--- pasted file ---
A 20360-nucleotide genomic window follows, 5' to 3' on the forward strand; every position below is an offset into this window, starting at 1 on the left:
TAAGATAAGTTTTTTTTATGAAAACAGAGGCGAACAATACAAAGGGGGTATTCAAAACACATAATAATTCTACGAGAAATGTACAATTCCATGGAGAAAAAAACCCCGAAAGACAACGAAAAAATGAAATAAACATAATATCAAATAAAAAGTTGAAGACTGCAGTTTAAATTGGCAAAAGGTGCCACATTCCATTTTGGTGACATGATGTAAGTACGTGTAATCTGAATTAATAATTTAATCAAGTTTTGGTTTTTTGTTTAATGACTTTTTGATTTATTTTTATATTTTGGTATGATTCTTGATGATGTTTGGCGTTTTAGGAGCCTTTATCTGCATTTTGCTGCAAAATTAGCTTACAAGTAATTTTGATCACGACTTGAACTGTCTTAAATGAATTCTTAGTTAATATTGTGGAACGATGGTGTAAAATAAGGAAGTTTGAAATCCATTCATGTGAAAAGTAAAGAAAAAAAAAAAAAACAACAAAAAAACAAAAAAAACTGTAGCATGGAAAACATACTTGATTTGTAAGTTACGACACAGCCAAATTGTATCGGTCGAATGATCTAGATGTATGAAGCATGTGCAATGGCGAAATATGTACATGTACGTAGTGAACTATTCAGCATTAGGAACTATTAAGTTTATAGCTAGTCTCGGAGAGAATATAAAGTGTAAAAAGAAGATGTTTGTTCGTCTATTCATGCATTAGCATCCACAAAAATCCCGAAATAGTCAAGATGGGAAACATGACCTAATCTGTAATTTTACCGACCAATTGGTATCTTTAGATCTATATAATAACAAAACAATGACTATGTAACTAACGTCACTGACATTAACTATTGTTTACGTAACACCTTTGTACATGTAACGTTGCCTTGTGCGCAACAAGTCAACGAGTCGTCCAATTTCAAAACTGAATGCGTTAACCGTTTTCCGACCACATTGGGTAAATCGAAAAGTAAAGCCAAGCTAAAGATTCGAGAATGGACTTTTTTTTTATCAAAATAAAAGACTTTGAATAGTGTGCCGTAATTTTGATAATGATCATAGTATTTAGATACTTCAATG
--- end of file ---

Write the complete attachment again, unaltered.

A 20360-nucleotide genomic window follows, 5' to 3' on the forward strand; every position below is an offset into this window, starting at 1 on the left:
TAAGATAAGTTTTTTTTATGAAAACAGAGGCGAACAATACAAAGGGGGTATTCAAAACACATAATAATTCTACGAGAAATGTACAATTCCATGGAGAAAAAAACCCCGAAAGACAACGAAAAAATGAAATAAACATAATATCAAATAAAAAGTTGAAGACTGCAGTTTAAATTGGCAAAAGGTGCCACATTCCATTTTGGTGACATGATGTAAGTACGTGTAATCTGAATTAATAATTTAATCAAGTTTTGGTTTTTTGTTTAATGACTTTTTGATTTATTTTTATATTTTGGTATGATTCTTGATGATGTTTGGCGTTTTAGGAGCCTTTATCTGCATTTTGCTGCAAAATTAGCTTACAAGTAATTTTGATCACGACTTGAACTGTCTTAAATGAATTCTTAGTTAATATTGTGGAACGATGGTGTAAAATAAGGAAGTTTGAAATCCATTCATGTGAAAAGTAAAGAAAAAAAAAAAAAACAACAAAAAAACAAAAAAAACTGTAGCATGGAAAACATACTTGATTTGTAAGTTACGACACAGCCAAATTGTATCGGTCGAATGATCTAGATGTATGAAGCATGTGCAATGGCGAAATATGTACATGTACGTAGTGAACTATTCAGCATTAGGAACTATTAAGTTTATAGCTAGTCTCGGAGAGAATATAAAGTGTAAAAAGAAGATGTTTGTTCGTCTATTCATGCATTAGCATCCACAAAAATCCCGAAATAGTCAAGATGGGAAACATGACCTAATCTGTAATTTTACCGACCAATTGGTATCTTTAGATCTATATAATAACAAAACAATGACTATGTAACTAACGTCACTGACATTAACTATTGTTTACGTAACACCTTTGTACATGTAACGTTGCCTTGTGCGCAACAAGTCAACGAGTCGTCCAATTTCAAAACTGAATGCGTTAACCGTTTTCCGACCACATTGGGTAAATCGAAAAGTAAAGCCAAGCTAAAGATTCGAGAATGGACTTTTTTTTTATCAAAATAAAAGACTTTGAATAGTGTGCCGTAATTTTGATAATGATCATAGTATTTAGATACTTCAATG